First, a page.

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World J Diabetes. Jun 15, 2014; 5(3): 381-384
Published online Jun 15, 2014. doi: 10.4239/wjd.v5.i3.381
Diabetes, sleep apnea, obesity and cardiovascular disease: Why not address them together?
Salim R Surani
Salim R Surani, Department of Medicine, Section of Pulmonary, Critical Care and Sleep Medicine, Texas A and M University, Aransas Pass, TX 78336, United States
Author contributions: Surani SR has been involved in all stages of manuscript preparation.
Correspondence to: Salim Surani, MD, MPH, MSHM, FACP, FCCP, FAASM, Associate Professor, Department of Medicine, Section of Pulmonary, Critical Care and Sleep Medicine, Texas A and M University, 1177 West Wheeler Ave, Suite 1, Aransas Pass, TX 78336, United States.
Telephone: +1-361-8857722 Fax: +1-361-8507563
Received: November 26, 2013
Revised: March 1, 2014
Accepted: May 16, 2014
Published online: June 15, 2014

Obesity, sleep apnea, diabetes and cardiovascular diseases are some of the most common diseases encountered by the worldwide population, with high social and economic burdens. Significant emphasis has been placed on obtaining blood pressure, body mass index, and placing importance on screening for signs and symptoms pointing towards cardiovascular disease. Symptoms related to sleep, or screening for sleep apnea has been overlooked by cardiac, diabetic, pulmonary and general medicine clinics despite recommendations for screening by several societies. In recent years, there is mounting data where obesity and obstructive sleep apnea sit at the epicenter and its control can lead to improvement and prevention of diabetes and cardiovascular complications. This editorial raises questions as to why obstructive sleep apnea screening should be included as yet another vital sign during patient initial inpatient or outpatient visit.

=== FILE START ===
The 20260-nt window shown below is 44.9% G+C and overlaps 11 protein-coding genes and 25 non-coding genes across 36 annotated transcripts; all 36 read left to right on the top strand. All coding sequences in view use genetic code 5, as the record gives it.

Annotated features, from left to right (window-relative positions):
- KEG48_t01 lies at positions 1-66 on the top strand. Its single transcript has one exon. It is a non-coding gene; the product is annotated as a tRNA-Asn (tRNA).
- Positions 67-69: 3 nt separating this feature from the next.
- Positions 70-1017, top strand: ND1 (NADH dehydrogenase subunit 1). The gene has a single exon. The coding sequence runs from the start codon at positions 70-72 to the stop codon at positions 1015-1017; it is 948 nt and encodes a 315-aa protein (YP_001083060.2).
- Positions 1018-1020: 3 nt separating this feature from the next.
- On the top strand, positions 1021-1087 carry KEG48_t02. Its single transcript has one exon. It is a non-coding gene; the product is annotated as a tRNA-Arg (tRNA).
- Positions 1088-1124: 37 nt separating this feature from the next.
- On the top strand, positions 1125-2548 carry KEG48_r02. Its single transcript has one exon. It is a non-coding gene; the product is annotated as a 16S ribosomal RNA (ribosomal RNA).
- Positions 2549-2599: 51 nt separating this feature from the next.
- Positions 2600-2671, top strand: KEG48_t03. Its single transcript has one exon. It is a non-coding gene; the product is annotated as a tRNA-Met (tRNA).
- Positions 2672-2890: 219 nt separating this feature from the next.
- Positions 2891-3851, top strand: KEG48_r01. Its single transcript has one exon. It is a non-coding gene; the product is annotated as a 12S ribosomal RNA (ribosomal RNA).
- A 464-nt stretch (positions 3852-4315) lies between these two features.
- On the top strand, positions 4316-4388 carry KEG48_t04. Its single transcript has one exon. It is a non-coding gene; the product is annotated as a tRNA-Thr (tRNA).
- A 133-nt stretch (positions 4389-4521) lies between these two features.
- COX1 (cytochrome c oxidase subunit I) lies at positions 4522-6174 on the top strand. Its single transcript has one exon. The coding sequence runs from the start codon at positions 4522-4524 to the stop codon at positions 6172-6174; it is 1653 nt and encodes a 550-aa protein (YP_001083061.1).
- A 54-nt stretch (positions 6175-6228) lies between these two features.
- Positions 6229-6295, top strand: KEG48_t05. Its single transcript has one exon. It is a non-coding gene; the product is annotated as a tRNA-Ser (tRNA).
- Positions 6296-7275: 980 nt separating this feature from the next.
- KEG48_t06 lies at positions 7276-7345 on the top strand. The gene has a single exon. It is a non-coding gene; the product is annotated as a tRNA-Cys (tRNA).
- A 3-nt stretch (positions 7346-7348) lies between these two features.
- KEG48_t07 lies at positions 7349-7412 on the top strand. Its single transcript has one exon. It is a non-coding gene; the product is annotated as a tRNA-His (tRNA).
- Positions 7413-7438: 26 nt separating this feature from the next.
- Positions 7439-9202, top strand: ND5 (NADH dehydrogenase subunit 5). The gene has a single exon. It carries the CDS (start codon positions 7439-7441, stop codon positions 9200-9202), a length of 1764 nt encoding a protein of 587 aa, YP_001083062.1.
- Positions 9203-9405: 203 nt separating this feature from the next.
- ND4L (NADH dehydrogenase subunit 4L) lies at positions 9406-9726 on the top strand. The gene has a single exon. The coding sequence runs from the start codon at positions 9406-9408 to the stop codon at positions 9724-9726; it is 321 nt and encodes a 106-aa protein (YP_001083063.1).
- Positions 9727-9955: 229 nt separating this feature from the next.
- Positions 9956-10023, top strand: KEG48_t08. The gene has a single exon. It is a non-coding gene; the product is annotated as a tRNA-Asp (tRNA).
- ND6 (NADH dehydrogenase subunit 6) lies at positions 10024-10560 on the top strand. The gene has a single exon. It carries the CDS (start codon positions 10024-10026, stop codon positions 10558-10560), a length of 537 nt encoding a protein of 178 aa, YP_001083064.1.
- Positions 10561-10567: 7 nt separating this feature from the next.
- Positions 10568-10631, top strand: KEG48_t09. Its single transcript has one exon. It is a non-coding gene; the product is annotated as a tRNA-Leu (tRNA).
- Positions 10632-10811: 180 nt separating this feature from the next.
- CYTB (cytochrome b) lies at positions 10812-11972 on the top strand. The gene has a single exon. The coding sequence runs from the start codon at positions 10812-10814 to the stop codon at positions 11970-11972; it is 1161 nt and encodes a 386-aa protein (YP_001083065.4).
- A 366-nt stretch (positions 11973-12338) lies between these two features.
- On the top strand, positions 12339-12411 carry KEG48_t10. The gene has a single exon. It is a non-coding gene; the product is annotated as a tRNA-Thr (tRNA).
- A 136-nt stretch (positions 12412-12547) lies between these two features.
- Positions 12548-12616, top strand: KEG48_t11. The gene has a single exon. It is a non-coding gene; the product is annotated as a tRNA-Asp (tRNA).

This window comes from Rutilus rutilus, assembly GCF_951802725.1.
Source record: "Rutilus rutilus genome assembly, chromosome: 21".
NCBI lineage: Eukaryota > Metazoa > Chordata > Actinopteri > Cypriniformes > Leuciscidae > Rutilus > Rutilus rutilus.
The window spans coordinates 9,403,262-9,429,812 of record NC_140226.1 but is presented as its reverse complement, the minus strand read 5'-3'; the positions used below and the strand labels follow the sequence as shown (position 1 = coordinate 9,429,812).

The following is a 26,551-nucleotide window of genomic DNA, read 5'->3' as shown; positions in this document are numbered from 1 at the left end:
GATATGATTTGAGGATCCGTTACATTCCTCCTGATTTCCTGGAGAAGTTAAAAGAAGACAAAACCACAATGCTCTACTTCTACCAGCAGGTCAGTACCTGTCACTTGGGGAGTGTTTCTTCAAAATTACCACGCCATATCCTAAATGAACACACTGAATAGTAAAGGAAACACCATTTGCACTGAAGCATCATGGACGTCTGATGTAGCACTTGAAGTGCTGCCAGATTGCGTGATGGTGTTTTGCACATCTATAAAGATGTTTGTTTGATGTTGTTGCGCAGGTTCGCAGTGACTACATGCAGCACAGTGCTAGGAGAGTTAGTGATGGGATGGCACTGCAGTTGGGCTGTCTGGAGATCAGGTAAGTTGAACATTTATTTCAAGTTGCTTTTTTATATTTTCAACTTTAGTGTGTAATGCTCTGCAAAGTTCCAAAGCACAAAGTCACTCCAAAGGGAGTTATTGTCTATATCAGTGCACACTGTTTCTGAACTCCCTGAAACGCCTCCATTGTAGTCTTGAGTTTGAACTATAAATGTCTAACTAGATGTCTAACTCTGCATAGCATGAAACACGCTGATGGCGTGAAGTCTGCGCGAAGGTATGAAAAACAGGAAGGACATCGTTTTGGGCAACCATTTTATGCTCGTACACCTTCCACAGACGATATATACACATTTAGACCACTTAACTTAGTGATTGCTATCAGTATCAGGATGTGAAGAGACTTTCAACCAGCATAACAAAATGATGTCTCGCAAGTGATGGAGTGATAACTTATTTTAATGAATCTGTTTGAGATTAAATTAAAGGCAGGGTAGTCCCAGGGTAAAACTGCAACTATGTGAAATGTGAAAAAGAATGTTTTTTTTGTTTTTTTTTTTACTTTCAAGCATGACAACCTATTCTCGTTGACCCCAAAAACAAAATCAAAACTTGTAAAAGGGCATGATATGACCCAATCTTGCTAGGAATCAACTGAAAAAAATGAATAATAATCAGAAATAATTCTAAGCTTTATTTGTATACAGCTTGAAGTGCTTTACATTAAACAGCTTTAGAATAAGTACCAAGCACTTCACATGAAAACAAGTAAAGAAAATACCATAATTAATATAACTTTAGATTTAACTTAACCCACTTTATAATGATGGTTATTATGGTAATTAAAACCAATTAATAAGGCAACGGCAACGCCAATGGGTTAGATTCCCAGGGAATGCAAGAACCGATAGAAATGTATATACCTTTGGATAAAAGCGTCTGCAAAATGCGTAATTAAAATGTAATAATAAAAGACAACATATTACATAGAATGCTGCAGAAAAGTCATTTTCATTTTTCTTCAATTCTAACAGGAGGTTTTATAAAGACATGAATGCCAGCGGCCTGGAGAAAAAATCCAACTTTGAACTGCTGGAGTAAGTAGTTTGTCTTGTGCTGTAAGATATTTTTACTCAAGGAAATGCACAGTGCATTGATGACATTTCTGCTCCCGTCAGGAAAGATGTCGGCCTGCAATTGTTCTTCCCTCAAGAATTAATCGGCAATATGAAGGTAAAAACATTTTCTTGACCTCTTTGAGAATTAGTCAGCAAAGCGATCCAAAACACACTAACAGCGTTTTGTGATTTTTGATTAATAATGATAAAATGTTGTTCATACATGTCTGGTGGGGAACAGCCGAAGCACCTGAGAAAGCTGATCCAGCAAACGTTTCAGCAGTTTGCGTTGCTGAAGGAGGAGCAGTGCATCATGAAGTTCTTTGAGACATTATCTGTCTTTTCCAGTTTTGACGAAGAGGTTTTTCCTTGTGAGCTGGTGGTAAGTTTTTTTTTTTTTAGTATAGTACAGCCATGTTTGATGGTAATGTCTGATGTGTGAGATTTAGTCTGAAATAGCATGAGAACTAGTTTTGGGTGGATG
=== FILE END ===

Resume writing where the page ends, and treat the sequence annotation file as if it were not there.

Keywords: Obstructive sleep apnea, Diabetes, Obstructive sleep apnea screening, Obstructive sleep apnea, Cardiovascular complications

Core tip: Obesity, diabetes, cardiovascular disease and obstructive sleep apnea are one of the most common chronic diseases involving population globally. Efforts have been directed towards prevention and public education about the disease process of each of this condition separately. Though these diseases are interlinked, but educational efforts are failing short to address them together.